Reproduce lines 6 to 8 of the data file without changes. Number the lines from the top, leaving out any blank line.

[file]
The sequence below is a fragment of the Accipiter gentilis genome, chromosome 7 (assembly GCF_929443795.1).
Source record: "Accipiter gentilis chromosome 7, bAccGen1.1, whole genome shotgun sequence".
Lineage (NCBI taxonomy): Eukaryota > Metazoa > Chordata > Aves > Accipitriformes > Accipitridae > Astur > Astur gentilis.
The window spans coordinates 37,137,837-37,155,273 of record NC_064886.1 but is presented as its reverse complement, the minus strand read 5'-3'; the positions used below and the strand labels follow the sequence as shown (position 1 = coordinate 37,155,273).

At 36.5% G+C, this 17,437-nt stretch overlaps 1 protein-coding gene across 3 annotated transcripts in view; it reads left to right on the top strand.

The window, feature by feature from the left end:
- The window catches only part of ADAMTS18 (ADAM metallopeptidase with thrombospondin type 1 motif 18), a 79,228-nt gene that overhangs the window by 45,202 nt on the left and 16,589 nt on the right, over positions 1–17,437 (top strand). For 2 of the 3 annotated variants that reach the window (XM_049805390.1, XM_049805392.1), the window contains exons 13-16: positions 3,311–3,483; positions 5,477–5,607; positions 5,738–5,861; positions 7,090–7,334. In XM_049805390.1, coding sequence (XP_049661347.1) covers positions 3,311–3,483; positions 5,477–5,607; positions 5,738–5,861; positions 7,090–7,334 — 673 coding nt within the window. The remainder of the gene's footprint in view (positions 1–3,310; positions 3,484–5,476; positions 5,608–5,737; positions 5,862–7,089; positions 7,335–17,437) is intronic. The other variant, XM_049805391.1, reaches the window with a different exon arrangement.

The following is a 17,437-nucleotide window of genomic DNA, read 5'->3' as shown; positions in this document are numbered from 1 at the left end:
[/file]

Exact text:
The window, feature by feature from the left end:
- The window catches only part of ADAMTS18 (ADAM metallopeptidase with thrombospondin type 1 motif 18), a 79,228-nt gene that overhangs the window by 45,202 nt on the left and 16,589 nt on the right, over positions 1–17,437 (top strand). For 2 of the 3 annotated variants that reach the window (XM_049805390.1, XM_049805392.1), the window contains exons 13-16: positions 3,311–3,483; positions 5,477–5,607; positions 5,738–5,861; positions 7,090–7,334. In XM_049805390.1, coding sequence (XP_049661347.1) covers positions 3,311–3,483; positions 5,477–5,607; positions 5,738–5,861; positions 7,090–7,334 — 673 coding nt within the window. The remainder of the gene's footprint in view (positions 1–3,310; positions 3,484–5,476; positions 5,608–5,737; positions 5,862–7,089; positions 7,335–17,437) is intronic. The other variant, XM_049805391.1, reaches the window with a different exon arrangement.

The following is a 17,437-nucleotide window of genomic DNA, read 5'->3' as shown; positions in this document are numbered from 1 at the left end: